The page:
The emergence of the paper, named Naam Naadu (Our Nation), has set the Tamil newspaper industry on fire, with rivals fuming over the idea of a new newspaper.
Naam Naadu, said to be financed by Kenneth Eswaran, the Malaysian Associated Indian Chamber of Commerce and Industry (MAICCI) president, will hit the streets in the very near future, sources reveal.
Naam Naadu would become the fifth Tamil daily in the country. The others are Tamil Nesan, Malaysia Nanban, Makkal Osai and Thina Kural. All these newspapers are jostling for over 100,000 Tamil newspaper readers daily.
Tamil Nesan is in the hands of former MIC chief S Samy Vellu, while Makkal Osai is being held by former MIC deputy president S Subramaniam. Malaysian Nanban, on the other hand, is controlled by the family of former Kimma president, the late Sikandar Batcha while Thina Kural is being run by the family of renowned Tamil newspaper editor the late Athi Kumanan.
Sources say Eswaran, known to be a close ally of Prime Minister Najib Tun Razak, wants to use the newspaper as the “official organ” of the Barisan Nasional government, explaining to the Indian community the policies implemented by Najib’s administration.
However, there are fears that the new newspaper will ruin the Tamil newspaper market in Malaysia.
Tamil Nesan CEO S Vell Paari, while welcoming the new paper, said there was fear that the increase in the number Tamil newspapers would ruin the industry.
Below market price
“The newspaper printing sub-industry, especially Tamil dailies, is small. Honestly, most Tamil dailies survive on advertisements… the ads are shrinking annually. The inclusion of a new paper will obviously make it harder for all the papers to survive. The advertisement cake is small… how many can share it?” he said.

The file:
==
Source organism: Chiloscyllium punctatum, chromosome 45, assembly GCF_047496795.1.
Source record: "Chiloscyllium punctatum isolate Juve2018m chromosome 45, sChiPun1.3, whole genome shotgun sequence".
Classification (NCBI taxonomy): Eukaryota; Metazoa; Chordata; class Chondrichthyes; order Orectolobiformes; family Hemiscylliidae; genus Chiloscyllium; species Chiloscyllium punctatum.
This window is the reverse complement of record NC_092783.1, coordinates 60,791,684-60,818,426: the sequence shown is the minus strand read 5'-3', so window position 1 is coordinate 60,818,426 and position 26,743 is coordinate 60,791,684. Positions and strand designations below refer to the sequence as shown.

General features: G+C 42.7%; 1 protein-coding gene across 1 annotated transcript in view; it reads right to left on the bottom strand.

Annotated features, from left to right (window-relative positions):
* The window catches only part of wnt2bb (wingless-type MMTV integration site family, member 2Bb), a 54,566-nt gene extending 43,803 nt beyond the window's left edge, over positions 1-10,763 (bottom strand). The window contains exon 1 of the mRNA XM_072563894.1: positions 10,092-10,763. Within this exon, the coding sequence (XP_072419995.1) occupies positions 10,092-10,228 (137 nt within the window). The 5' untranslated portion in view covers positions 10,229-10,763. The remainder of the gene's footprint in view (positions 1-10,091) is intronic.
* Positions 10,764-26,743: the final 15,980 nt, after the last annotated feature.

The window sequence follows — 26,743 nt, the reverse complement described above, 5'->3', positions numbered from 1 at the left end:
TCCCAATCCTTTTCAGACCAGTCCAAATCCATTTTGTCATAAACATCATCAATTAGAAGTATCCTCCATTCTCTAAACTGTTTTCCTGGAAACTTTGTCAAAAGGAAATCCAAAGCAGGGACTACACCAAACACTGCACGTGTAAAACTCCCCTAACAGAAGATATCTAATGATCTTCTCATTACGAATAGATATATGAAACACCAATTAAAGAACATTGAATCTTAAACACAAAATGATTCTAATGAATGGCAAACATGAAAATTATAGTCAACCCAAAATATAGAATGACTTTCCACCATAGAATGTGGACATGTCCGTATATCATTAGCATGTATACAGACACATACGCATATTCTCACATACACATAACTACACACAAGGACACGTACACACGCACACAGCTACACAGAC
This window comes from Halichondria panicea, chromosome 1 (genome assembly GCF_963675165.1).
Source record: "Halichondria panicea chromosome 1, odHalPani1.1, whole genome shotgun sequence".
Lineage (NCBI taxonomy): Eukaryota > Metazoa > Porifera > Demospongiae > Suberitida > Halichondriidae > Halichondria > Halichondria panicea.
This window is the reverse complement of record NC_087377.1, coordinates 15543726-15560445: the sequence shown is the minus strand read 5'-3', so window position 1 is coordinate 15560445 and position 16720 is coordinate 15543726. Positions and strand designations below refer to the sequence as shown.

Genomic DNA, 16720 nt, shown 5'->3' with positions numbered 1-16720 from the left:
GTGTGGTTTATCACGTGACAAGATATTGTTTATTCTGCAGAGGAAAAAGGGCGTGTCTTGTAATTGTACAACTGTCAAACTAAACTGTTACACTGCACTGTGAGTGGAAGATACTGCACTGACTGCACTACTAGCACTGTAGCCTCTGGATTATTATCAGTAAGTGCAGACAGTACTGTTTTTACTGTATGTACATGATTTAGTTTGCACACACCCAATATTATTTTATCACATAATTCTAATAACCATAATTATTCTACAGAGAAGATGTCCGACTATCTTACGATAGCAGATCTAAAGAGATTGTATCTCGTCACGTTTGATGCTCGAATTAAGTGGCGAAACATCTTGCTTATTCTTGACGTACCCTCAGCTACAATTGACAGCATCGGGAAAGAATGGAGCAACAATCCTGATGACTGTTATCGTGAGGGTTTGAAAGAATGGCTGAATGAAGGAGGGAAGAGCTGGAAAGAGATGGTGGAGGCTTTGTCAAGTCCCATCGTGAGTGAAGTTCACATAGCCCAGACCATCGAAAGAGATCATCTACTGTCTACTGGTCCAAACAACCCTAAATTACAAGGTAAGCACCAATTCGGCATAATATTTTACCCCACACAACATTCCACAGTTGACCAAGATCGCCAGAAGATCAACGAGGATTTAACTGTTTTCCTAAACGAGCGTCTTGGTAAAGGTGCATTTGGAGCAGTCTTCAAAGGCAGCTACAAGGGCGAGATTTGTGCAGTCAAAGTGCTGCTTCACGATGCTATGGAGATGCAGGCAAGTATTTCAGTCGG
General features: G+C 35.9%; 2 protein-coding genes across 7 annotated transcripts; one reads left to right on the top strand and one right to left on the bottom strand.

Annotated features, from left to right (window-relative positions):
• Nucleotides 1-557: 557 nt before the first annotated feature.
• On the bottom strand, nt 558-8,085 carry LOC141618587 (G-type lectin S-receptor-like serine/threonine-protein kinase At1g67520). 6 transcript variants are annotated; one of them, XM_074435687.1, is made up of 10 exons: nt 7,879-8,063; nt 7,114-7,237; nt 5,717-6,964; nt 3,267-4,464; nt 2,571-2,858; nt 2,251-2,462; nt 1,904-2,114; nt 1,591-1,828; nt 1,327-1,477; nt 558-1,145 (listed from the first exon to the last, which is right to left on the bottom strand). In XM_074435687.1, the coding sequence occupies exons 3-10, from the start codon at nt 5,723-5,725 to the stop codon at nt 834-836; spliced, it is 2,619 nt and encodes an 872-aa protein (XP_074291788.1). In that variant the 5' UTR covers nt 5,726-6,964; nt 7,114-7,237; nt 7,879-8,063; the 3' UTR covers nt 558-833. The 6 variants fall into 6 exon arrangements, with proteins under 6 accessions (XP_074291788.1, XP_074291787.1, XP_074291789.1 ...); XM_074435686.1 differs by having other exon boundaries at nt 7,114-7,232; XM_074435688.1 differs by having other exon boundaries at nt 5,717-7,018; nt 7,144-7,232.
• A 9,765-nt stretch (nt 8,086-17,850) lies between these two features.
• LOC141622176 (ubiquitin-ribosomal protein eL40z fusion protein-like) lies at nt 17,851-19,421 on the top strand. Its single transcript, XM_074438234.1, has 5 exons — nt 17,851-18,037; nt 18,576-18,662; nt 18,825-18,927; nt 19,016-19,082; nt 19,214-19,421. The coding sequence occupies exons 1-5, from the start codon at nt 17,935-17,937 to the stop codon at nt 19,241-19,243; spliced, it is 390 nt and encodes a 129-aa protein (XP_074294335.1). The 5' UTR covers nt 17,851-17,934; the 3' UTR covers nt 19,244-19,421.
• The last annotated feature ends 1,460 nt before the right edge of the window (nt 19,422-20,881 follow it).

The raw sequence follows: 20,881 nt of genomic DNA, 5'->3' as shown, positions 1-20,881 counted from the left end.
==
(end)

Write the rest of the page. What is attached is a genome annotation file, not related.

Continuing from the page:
“I was informed that Naam Naadu would be sold at RM1. This is below the market price of RM1.30 for any Tamil daily in the market now,” he added.
Vell Paari is also concerned that the emergence of a cheaper newspaper would result in some existing dailies being shut down in the future due to stiff competition.
“I have no problem with the price slash since we run Tamil Nesan for MIC’s political mileage and not for profit. But, how about others who are mainly dependent on advertisement revenue to pay their staff,” he said.
In a related development, a MIC leader who declined to be named claimed that Eswaran was starting the newspaper to further his personal agenda.
“I believe Eswaran wants to use Naam Naadu as a tool for his political entry. He was initially interested in the MIC treasurer’s post. But the current president [G Palanivel] did not invite him to take up the appointed position.”
FMT could not reach Eswaran for comment as he is overseas.